Posted on October 22nd, 2012

Our Changing Landscape – Beihai, China

In this monthly feature, we span the globe to examine Our Changing Landscape with time series of medium resolution RapidEye satellite imagery. The RapidEye archive dates back to late 2008 and already contains more than 3 billion square kilometers of data. This month, we travel to the Far East and look at urban development in Beihai, China.

The RapidEye Constellation

RapidEye is a constellation of five 5-meter medium resolution satellites each offering five spectral bands of information. The RapidEye constellation offers a daily revisit time to every location on the planet with a huge footprint that is 77-km wide. The data is priced competitively with a base price of $1.28 per square kilometer for all five spectral bands – academics receive a discount on this price. RapidEye adds a fifth band, the red edge, to the ‘traditional’ multispectral set of blue, green, red and near-infrared (NIR). The additional spectral data available in the red edge band allows users to extract more useful land ‘information’ than can be from traditional 4-band imagery sources. When RapidEye imagery is ordered as a Level 3A Orthorectified product, images from multiple dates are extremely well registered, making it the ideal data source for Our Changing Landscape.

Urban Development in Beihai, China

Beihai is a prefecture-level city which is equivalent to creating a government administrative unit around New York City which would include the 5 boroughs plus the surrounding suburbs and rural areas. Beihai covers 3,337 square kilometers of coastal and interior lands along the Gulf of Tonkin in the southern Chinese province of Guangxi. In 2010, the population of the region stood at 1,539,300 and is expected to grow by approximately 10.5% over the next eight years; making Beihai the fastest growing city-region in the world according to some estimates.

Even if the region is not the fastest growing in the world over the coming decade, it will certainly see stunning growth fueled by massive government investments. Located along the Silk Route and home to a major shipping port in Binzhou, Beihai is situated close to Vietnam, Hong Kong and Macao which are key trade and tourism generators. The region also has abundant natural resources, for instance the Shengli Oil Field which is the second largest in China, major salt mines and vast (but not yet tapped) wind power. There is also abundant open land around Beihai which is a true commodity in a nation of 1.3 billion plus. In an area referred to as the Beihai Newly Developed Area, there are a plethora of major infrastructure projects that planned and/or underway – including highways, railways, shipping yards and power plants – that will foster significant development of the region’s manufacturing hubs.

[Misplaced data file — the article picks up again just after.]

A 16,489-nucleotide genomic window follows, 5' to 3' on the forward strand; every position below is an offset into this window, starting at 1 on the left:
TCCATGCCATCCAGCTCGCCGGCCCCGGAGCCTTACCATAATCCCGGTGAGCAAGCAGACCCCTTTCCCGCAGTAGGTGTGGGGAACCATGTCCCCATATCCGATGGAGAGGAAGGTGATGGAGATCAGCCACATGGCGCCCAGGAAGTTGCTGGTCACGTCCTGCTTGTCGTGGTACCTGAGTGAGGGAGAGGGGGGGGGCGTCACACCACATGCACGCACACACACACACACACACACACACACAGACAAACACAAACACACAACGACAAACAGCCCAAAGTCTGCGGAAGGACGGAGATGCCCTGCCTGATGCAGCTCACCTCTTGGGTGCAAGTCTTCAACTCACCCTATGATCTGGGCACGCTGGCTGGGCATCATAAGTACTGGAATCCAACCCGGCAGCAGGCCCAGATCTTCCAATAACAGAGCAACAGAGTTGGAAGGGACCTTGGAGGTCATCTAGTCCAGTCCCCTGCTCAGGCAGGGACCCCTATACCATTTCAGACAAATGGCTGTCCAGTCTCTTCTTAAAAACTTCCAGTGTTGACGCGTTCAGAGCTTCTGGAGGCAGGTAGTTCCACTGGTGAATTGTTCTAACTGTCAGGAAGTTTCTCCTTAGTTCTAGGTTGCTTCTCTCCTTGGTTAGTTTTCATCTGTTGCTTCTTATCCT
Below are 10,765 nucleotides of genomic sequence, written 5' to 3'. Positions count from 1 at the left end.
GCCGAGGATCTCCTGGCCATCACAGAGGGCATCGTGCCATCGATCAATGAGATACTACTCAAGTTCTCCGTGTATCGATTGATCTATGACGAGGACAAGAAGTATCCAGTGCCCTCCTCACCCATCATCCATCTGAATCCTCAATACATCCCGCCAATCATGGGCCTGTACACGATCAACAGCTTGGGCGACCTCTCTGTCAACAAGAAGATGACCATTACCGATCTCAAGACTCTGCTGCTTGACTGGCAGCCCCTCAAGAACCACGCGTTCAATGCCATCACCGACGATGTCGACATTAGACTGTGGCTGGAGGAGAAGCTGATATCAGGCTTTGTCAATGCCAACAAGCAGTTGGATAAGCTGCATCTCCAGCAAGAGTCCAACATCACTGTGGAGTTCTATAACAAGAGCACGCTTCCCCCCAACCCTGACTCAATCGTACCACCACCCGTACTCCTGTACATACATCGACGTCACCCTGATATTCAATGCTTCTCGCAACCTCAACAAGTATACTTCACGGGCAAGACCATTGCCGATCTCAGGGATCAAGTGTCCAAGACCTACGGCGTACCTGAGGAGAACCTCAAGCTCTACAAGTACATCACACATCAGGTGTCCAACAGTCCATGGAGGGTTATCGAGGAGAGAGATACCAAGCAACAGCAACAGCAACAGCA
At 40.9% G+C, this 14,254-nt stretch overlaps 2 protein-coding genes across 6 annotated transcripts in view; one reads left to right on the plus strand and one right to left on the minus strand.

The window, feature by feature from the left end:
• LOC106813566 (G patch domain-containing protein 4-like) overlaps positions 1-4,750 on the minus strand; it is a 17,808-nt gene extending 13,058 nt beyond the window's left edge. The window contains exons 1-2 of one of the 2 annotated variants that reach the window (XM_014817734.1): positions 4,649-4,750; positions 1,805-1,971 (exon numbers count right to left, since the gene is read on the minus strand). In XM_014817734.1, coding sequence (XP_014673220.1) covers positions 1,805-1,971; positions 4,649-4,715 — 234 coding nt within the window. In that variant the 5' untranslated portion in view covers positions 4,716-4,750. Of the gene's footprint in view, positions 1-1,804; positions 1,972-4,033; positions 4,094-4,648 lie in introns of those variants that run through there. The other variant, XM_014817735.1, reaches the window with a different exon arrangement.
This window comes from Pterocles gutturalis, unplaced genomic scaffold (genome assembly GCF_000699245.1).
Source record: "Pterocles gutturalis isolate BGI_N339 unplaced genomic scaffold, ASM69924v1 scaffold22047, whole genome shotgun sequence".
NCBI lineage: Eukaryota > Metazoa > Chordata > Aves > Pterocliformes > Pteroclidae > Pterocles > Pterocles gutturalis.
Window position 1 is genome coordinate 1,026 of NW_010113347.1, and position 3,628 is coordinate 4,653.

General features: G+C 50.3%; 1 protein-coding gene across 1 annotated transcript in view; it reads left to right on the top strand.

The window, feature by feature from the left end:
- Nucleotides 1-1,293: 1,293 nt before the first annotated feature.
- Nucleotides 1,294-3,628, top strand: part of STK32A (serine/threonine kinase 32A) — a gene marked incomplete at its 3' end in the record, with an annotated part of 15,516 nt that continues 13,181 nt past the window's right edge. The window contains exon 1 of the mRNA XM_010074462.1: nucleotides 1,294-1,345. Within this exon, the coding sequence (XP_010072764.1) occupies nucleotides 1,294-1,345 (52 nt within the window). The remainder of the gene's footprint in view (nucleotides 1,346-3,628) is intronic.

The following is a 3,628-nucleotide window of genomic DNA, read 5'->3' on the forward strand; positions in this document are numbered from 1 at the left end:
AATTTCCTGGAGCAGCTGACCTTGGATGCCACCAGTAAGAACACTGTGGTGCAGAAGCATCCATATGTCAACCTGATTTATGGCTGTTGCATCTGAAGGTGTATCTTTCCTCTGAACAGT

China has shown significant commitment to growing its energy and transportation infrastructure even during the Great Recession that stymied economies across much of the planet. In 2008 alone, the Western Development Bureau of China, which helps to oversee and accelerate urban growth in Beihai, launched 10 major transportation projects totaling more than $64 billion while our US economy was in the midst of serious job losses. And the significant urban growth in Beihai is very apparent in the RapidEye imagery stack that follows.


beihai_china_road_anime

Click on the image above to see an animation of 5-meter natural color imagery collected over Beihai, China on 10/6/2009, 11/9/2010, 10/16/2011 and 7/3/2012. During this three year time span, you can see significant growth of urban structures in the city to the top left of these images. You can also see significant progress on the transportation project at the center, particularly from 2011 to 2012. The growth in this time period measured a combined ~4.3-kilometers long and ~100-meters wide. (Images Courtesy: RapidEye)

If you would like to find out more about using RapidEye for your academic studies, engineering projects or any landscape analysis, let us know at sales@apollomapping.com or (303) 993-3863.

This entry was posted in The Geospatial Times and tagged , by Apollo Mapping. Bookmark the permalink.

Leave a Reply

Your email address will not be published. Required fields are marked *

Time limit is exhausted. Please reload CAPTCHA.

    The Geospatial Times Archive